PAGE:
But we haven't the faintest idea how a being with a mind like ours can be composed of or constructed out of smaller entities that have some kind of mindedness. How do those elementary minds get combined into a less than elementary mind?

Of course someone might wonder how much of a gain there is, from the point of view of unity, in rejecting two fundamentally different kinds of objects in favor of two fundamentally different kinds of properties.  And as Nagel recognizes, there is still a problem for him about the existence of minds like ours, minds capable of understanding a fair amount about the universe.  We can see (to some degree, anyway) how more complex material objects can be built out of simpler ones: ordinary physical objects are composed of molecules, which are composed of atoms, which are composed of electrons and quarks (at this point things get less than totally clear).  But we haven't the faintest idea how a being with a mind like ours can be composed of or constructed out of smaller entities that have some kind of mindedness.  How do those elementary minds get combined into a less than elementary mind?

The second element of Nagel's sketch is what we can call natural teleology.His idea seems to be something like this.  At each stage in the development of our universe (perhaps we can think of that development as starting with the big bang), there are several different possibilities as to what will happen next.  Some of these possibilities are steps on the way toward the existence of creatures with minds like ours; others are not.  According to Nagel's natural teleology, there is a sort of intrinsic bias in the universe toward those possibilities that lead to minds.  Or perhaps there was an intrinsic bias in the universe toward the sorts of initial conditions that would lead to the existence of minds like ours.  Nagel does not elaborate or develop these suggestions.  Still, he is not to be criticized for this: he is probably right in believing that it will take a lot of thought and a long time to develop these suggestions into a truly viable alternative to both materialist naturalism and theism.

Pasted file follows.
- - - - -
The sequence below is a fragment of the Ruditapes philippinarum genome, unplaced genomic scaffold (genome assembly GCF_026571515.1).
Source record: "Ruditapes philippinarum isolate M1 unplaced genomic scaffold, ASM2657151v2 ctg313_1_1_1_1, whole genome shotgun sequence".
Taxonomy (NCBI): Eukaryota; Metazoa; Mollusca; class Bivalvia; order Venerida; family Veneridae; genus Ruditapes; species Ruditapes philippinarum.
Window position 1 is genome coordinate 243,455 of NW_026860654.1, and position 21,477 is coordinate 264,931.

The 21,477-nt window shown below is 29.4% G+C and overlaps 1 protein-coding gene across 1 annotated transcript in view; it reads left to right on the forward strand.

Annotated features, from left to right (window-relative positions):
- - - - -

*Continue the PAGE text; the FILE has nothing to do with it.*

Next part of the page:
It's easy enough to demonstrate the falsity of materialism generally and Darwinism specifically, but it's always amusing what comes after.  Mr. Nagel can make the intellectual case for theism, but just can't take the emotional step to faith.  This tells us much about him and the social milieu within which he functions but nothing about Creation.

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Posted by at February 17, 2013 9:32 AM